November is a good month for nature observations.
• There is plenty of natural food for furry animals.
• Trees are silhouetted against blue skies and fantastic cloud formations.
• Dried grasses such as reed canary, brome and big bluestem stand tall, as do herbs like common milkweed, New England aster and bull thistle.
• And winter birds such as northern cardinals and blue jays are colorful, beautiful sunsets enchant us, and new ice appears.
Excitement follows the first new ice on ponds and small lakes. So does the need for discovery, the need for skating, the need for fishing — and the potential of big danger. It takes at least 4 inches of new, solid ice in contact with stationary water for safe skating, walking and ice fishing. You don't want to fall through the ice; cold water saps body heat 25 times faster than air of the same temperature. In 32-degree water, a person will last about 15 minutes before losing consciousness.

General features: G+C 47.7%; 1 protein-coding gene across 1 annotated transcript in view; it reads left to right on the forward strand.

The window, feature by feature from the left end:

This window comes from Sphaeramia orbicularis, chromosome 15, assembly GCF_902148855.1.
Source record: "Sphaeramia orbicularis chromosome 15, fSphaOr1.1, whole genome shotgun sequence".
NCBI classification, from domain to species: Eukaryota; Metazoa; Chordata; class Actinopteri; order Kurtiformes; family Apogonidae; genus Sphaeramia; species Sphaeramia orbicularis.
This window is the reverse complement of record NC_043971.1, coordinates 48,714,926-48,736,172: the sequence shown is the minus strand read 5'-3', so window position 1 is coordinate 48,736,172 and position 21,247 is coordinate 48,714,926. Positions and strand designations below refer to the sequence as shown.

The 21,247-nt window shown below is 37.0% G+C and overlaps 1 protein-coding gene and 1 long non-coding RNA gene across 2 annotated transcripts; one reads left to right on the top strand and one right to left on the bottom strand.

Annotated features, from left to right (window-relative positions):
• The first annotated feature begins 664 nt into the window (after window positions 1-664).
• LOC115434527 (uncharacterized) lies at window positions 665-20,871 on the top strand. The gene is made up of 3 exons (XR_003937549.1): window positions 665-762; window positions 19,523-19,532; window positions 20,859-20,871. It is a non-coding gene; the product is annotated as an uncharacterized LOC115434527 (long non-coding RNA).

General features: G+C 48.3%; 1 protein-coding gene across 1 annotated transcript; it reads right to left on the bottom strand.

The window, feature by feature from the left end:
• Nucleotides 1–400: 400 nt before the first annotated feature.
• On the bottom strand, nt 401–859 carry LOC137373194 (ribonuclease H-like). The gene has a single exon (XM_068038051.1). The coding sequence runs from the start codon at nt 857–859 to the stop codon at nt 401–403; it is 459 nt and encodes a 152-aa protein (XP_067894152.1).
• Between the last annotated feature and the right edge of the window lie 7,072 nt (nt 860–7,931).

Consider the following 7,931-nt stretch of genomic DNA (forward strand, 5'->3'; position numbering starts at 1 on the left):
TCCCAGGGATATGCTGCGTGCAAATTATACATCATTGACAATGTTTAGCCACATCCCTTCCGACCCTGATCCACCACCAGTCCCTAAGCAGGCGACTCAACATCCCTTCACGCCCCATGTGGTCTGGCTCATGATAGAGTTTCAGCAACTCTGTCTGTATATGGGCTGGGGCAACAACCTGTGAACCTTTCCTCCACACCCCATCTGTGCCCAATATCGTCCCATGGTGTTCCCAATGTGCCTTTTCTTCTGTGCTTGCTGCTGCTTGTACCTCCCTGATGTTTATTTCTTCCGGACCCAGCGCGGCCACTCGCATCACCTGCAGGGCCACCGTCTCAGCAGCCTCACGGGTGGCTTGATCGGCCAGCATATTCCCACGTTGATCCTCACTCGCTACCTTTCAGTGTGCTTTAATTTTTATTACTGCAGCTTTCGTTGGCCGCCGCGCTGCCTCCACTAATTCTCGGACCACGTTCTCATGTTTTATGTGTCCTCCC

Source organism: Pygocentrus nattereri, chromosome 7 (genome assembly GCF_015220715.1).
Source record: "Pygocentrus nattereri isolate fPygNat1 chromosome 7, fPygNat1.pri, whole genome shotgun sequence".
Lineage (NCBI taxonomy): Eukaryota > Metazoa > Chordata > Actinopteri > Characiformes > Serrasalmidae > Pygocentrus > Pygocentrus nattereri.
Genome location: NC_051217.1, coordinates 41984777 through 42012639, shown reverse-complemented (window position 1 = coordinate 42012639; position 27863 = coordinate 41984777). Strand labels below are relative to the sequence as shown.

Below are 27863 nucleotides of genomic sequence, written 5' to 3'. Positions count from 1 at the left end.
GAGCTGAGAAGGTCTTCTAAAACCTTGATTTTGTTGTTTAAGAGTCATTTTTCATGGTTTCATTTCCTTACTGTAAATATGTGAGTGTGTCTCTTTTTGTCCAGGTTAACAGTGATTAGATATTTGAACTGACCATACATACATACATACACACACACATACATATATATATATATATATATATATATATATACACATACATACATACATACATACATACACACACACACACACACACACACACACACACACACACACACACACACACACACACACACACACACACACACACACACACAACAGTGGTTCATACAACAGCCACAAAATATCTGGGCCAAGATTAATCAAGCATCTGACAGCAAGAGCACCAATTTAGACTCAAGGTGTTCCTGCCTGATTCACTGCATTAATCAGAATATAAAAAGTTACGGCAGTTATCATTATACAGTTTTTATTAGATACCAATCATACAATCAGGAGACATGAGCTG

Ice near streams flowing into or out of lakes or near springs is especially dangerous. Test the thickness of the ice first. As you do, remember that ice seldom freezes or thaws at a uniform rate. It can be 6 inches thick in one spot and only an inch thick 10 feet away.
Jim Gilbert's Nature Notes are heard on WCCO Radio at 7:15 a.m. Sundays. His observations have been part of the Minnesota Weatherguide Environment Calendars since 1977, and he is the author of five books on nature in Minnesota. He taught and worked as a naturalist for 50 years.